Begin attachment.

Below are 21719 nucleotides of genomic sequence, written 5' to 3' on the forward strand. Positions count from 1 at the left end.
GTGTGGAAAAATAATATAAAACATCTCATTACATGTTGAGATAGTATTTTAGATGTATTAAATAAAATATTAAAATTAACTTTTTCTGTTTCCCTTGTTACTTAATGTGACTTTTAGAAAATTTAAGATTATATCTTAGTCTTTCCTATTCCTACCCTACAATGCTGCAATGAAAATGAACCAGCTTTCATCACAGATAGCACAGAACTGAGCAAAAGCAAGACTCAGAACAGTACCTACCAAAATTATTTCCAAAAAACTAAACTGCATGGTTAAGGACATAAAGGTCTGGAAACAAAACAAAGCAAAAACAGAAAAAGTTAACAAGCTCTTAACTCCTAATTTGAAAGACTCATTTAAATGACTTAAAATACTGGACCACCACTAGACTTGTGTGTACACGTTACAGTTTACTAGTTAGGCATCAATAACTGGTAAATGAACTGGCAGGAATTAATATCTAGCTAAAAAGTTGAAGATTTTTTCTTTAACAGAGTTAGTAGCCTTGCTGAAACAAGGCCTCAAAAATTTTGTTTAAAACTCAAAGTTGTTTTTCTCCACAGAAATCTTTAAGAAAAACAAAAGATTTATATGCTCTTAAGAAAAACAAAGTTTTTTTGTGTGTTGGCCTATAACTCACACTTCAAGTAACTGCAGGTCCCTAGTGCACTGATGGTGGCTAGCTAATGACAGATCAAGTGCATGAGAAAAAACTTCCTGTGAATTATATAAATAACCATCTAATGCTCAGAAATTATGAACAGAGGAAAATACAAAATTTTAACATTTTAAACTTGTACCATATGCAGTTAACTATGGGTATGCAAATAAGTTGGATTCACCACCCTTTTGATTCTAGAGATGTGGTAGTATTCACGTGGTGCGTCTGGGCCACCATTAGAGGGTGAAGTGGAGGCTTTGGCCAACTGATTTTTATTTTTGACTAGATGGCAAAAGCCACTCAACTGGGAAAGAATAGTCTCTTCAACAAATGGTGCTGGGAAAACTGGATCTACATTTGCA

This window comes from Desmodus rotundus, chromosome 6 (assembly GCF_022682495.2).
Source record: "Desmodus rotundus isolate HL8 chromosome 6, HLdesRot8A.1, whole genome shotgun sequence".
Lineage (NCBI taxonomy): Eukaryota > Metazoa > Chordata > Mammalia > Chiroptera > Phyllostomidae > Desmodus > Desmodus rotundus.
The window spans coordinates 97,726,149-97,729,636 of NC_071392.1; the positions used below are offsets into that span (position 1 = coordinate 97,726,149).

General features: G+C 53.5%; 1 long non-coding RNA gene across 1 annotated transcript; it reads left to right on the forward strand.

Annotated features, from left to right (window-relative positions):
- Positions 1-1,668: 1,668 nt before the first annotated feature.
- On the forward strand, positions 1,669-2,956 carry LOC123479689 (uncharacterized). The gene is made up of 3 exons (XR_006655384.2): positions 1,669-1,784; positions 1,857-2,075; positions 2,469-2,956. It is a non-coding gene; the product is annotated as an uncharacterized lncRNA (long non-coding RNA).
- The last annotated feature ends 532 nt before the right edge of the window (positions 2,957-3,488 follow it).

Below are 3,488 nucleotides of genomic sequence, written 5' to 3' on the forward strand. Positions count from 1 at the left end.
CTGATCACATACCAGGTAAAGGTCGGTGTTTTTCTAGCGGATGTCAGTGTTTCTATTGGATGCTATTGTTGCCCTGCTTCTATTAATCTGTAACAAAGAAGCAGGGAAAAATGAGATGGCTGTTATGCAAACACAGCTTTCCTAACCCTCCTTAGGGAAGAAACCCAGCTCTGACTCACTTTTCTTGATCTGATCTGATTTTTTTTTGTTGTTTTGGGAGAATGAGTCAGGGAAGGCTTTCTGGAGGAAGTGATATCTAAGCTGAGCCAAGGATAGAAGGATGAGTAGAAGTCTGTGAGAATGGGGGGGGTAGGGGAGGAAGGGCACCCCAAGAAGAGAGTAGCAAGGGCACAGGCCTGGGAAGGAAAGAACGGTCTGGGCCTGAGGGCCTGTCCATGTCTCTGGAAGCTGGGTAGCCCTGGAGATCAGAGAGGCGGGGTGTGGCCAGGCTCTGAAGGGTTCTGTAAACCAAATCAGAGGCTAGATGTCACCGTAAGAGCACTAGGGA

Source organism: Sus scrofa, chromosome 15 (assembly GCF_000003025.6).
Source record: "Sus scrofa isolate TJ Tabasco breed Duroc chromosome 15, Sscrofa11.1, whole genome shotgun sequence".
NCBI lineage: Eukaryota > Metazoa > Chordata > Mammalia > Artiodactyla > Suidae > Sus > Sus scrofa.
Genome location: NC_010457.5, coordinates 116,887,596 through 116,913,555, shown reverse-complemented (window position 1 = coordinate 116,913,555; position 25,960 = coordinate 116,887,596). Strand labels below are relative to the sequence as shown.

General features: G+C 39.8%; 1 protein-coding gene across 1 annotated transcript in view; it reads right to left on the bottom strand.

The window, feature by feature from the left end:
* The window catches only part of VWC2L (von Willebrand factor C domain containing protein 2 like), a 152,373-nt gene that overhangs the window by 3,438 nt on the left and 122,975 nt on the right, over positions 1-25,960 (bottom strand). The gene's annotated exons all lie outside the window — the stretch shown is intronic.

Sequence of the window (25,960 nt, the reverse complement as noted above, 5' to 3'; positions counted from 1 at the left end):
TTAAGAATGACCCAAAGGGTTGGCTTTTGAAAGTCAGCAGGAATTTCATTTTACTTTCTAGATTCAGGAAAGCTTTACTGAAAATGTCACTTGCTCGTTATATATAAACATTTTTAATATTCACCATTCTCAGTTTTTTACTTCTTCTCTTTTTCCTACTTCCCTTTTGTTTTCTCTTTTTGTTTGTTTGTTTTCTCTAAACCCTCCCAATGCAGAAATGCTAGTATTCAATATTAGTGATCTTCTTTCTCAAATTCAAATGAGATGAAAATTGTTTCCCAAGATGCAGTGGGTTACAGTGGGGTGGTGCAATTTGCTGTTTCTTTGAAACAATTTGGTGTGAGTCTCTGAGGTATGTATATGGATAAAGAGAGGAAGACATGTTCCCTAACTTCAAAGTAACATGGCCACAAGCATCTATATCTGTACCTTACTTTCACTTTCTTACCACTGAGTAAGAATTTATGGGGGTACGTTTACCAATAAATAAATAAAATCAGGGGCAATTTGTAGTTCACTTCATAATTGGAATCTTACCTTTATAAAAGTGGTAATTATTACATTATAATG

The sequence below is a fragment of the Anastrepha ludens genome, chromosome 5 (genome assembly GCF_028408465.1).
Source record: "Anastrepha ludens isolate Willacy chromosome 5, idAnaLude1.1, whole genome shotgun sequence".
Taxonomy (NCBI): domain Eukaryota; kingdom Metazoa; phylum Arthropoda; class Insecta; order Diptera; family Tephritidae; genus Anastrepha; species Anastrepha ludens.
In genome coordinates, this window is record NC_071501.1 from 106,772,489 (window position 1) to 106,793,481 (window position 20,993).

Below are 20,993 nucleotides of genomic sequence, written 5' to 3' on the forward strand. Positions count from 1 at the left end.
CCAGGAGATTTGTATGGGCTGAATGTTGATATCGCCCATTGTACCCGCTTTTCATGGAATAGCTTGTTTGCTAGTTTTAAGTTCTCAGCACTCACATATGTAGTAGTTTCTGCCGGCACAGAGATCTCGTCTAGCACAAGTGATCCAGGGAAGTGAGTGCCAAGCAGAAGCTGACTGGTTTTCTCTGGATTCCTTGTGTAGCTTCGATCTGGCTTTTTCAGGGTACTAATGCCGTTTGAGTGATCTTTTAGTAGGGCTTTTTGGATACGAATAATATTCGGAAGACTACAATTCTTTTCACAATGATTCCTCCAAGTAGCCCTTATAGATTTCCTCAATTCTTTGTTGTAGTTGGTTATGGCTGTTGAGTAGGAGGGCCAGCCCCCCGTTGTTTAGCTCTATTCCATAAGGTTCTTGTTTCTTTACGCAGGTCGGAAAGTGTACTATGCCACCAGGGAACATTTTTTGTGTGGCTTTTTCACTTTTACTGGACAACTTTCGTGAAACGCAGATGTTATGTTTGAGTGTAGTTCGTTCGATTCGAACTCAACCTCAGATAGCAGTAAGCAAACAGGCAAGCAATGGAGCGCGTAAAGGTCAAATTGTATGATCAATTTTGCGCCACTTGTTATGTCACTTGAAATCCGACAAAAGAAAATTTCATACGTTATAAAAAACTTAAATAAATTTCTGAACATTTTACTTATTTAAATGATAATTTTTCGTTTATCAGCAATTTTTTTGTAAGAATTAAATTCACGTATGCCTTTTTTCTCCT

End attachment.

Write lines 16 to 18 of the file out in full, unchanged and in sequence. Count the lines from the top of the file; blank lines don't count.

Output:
NCBI lineage: Eukaryota > Metazoa > Chordata > Mammalia > Artiodactyla > Suidae > Sus > Sus scrofa.
Genome location: NC_010457.5, coordinates 116,887,596 through 116,913,555, shown reverse-complemented (window position 1 = coordinate 116,913,555; position 25,960 = coordinate 116,887,596). Strand labels below are relative to the sequence as shown.

General features: G+C 39.8%; 1 protein-coding gene across 1 annotated transcript in view; it reads right to left on the bottom strand.